• Decorate their work space to make it more engaging. This doesn’t have to cost extra money. For example, you can place your kid’s favorite photos, artwork, or Post-it notes with encouraging messages on their desk. Just make sure the additions aren’t distracting.

  • To that end, remove distractions like toys from the child’s room.

  • Put school supplies your kid likes in their learning area to get them excited about school.

  • Observe what helps your child pay attention. If you have multiple kids, try putting them in the same room so they feel more focused and less alone. If that further distracts your kid, though, separate them if you have the space. 

If you’ve tried to make the situation better for your kid yet they still complain about remote learning, don’t force them to like it, says Anderson. They might think you’re ignoring how they feel. Instead, recognize their feelings to help them validate their stress. You can say something like “I see how hard this is on you. Let’s think of solutions to make it easier.”

You can also ask open-ended questions like “What will make this experience better?” to show you’re willing to work collaboratively. Know that you might be met with a blank stare or a surly attitude, depending on your child’s age or disposition, says Anderson. While you can’t necessarily prevent this, it’s still good to ask for their input to show you care what they think.

If your kid completely refuses to log onto school, try to figure out why. Does it happen before a specific subject or because they don’t like a particular teacher?

“Does your child fight about logging in every day for every class? Or is it situation specific?” says Hurst-Della Pietra. “Getting at the root of the problem is important.” In doing so, you’ll be able to implement more effective solutions to make remote learning less painful. 

Ultimately, remember that your relationship with your child is also important, says Hurst-Della Pietra. While you want your child to learn, you don’t want them to blame you for having to log on, thus damaging your relationship. You also want to protect your own mental health. If you’re having constant fights over logging on, try seeking outside help by talking to your kid’s teacher about ways to make the experience more bearable (more on that later).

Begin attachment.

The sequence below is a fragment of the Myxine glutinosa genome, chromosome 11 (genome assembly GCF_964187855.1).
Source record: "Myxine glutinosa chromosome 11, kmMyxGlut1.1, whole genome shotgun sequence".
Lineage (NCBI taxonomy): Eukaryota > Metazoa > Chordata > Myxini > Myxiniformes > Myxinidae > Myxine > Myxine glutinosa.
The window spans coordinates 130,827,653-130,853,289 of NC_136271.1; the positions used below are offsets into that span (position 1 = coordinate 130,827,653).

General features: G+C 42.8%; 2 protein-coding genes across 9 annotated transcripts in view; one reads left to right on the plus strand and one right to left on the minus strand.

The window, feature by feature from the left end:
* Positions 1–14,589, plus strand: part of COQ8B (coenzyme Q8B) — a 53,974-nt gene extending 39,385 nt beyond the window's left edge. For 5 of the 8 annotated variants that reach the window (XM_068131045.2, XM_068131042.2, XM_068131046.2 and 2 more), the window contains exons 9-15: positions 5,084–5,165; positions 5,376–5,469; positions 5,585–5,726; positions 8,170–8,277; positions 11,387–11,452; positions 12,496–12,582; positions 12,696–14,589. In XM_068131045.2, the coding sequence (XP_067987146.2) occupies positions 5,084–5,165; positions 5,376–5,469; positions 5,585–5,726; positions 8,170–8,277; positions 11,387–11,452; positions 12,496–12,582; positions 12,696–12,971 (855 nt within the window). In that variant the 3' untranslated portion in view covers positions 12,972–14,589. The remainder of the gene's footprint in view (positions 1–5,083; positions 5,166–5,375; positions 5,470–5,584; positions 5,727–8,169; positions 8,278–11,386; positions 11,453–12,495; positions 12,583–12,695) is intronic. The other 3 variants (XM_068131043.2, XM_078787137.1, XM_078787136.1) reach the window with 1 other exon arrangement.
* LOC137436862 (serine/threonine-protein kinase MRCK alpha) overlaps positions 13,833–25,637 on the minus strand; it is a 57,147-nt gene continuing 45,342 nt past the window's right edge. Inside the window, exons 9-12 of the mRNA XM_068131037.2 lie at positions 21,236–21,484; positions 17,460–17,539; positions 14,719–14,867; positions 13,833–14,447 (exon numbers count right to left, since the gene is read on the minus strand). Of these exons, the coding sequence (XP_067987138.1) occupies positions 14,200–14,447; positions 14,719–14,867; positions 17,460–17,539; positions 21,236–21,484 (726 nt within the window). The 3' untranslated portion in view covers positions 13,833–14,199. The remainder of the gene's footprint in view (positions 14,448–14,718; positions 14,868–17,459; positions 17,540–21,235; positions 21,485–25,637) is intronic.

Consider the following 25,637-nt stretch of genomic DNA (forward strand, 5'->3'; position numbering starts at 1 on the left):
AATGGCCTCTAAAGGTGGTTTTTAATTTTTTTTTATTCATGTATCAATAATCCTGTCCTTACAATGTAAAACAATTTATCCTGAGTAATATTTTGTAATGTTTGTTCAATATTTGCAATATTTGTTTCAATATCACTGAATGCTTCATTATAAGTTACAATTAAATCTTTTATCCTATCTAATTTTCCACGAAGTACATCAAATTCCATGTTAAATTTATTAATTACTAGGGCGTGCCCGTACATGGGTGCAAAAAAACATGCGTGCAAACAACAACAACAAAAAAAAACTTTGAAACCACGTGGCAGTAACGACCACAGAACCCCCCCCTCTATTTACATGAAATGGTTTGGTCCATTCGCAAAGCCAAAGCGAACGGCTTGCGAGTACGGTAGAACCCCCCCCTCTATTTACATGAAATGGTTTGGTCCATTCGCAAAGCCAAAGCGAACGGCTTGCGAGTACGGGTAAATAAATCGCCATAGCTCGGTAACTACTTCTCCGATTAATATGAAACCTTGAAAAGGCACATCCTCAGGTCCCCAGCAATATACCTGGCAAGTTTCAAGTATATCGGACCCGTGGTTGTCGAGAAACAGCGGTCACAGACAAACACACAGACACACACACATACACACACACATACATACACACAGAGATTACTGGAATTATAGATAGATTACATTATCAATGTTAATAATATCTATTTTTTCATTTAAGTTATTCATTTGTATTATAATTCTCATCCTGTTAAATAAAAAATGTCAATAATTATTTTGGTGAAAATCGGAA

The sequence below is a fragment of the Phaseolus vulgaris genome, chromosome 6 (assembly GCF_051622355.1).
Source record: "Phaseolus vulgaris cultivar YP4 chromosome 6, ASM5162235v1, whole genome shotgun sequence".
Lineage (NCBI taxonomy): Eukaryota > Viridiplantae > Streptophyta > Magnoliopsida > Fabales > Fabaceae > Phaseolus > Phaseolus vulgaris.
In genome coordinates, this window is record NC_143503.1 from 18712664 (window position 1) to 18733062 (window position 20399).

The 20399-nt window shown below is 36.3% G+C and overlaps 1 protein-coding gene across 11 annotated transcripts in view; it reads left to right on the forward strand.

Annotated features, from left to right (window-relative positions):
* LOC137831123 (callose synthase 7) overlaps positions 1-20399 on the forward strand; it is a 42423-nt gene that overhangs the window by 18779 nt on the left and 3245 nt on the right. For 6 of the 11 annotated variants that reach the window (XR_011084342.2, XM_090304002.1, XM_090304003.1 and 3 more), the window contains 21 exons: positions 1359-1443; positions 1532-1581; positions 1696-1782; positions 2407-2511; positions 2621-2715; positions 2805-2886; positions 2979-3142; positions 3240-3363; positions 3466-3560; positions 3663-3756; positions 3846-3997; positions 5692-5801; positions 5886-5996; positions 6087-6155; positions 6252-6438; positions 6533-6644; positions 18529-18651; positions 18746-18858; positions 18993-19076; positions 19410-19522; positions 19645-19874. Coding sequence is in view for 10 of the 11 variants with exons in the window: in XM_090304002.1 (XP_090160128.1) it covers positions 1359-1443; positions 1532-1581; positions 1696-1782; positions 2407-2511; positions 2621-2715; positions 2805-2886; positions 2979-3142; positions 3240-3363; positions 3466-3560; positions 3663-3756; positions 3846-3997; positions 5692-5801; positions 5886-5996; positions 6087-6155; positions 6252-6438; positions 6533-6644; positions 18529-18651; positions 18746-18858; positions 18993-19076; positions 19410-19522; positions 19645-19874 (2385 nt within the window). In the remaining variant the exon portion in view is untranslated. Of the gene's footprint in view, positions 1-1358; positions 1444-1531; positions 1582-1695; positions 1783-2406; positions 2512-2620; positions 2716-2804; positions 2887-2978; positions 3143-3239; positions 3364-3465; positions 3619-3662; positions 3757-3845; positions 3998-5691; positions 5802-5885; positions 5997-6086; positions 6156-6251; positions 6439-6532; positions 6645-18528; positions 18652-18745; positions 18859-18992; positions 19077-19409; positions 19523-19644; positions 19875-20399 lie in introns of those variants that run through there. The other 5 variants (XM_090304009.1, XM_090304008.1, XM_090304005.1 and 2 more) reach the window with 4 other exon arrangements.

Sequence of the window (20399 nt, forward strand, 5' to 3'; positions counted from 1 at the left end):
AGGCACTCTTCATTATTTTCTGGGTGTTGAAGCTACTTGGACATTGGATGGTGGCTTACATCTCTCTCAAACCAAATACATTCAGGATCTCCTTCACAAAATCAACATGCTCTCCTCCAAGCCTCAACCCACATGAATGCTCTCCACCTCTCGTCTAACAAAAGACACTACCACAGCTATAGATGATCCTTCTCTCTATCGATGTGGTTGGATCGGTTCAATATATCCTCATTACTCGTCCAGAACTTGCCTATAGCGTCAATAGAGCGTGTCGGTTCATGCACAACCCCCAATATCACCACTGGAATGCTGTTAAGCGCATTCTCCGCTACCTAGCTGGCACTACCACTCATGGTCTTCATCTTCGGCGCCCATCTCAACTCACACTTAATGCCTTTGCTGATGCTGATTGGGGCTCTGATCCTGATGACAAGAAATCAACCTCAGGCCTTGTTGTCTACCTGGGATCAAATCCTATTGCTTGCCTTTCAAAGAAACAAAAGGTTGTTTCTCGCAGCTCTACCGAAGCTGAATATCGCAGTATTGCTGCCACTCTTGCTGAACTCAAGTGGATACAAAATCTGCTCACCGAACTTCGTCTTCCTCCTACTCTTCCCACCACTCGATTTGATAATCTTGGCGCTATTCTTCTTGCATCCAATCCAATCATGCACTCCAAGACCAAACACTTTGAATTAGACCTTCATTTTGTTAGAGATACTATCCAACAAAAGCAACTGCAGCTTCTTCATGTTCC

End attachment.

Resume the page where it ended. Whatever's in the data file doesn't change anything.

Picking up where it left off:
Practice with the technology beforehand

Some of the exhaustion your child might experience could be caused by the online learning platforms themselves, says Anderson. Some kids might feel frustrated if they can’t navigate a platform with ease. Or maybe they’re using multiple pieces of technology throughout the day.

To help, Anderson suggests that your child practice logging onto the platforms before school starts and clicking around, so they can get comfortable with it.

If your kid runs into issues, remind them that they can ask their teacher for help. Or, if their school has an IT staff, either of you could email them with questions. 

Anderson acknowledges that learning platforms can be daunting but encourages kids to familiarize themselves with each one as much as possible before asking if changes can be made.  

Develop a routine

Kids really benefit from predictability, says Hurst-Della Pietra. 

If kids know to expect a certain rhythm to the day, they’ll likely feel less overwhelmed, she says. This can also help your kid avoid waking up early or staying up late to finish assignments. 

To that end, sleep and consistent meal times are important, says Hurst-Della Pietra. Without quality sleep, it’ll be even harder for your child to learn, especially if they’re feeling burned out. And if they know to expect meals at certain times throughout the school day they can anticipate when they’ll have to stop working to eat. Plus, like a good night’s sleep, food provides energy to power through the day, says Hurst-Della Pietra.

Breaks are important, too. For example, you can schedule one hour of remote learning, and then have your kid take a break, then block in 30 minutes or an hour of wellness, like yoga or a walk, says Hurst-Della Pietra.

A lack of socialization might also contribute to your kid’s burnout, says Anderson. To guard against this, schedule socially-distanced playdates or Zoom hang outs before or after school. 

If you don’t have time or energy to monitor your kid’s schedule while you work from home, or you don’t work from home in the first place, you can call them on the phone to keep them on schedule or have family members and friends help with check-ins. 

Consider learning pods

If online schooling is just not working for your kid, explore whether you can start or join a learning pod suggests Hurst-Della Pietra. A small group of children meet in person to learn together, supplementing or replacing remote learning. Parents often hire tutors, teachers, or take on teaching duties themselves. 

Hurst-Della Pietra says they can help alleviate isolation in students, thereby reducing burnout from online learning, and school in general. 

If you do consider the pod route, do know they’re not a perfect solution. Pods can worsen racial inequity among students, which was already a problem before the pandemic. Read up on ways privileged parents can tackle the issue here

Unfortunately, pods aren’t an option for everyone given their cost and time commitment. If quitting online learning, isn’t feasible for your child or you, chat with your kid’s teacher about alternatives. 

Talk with your kid’s teacher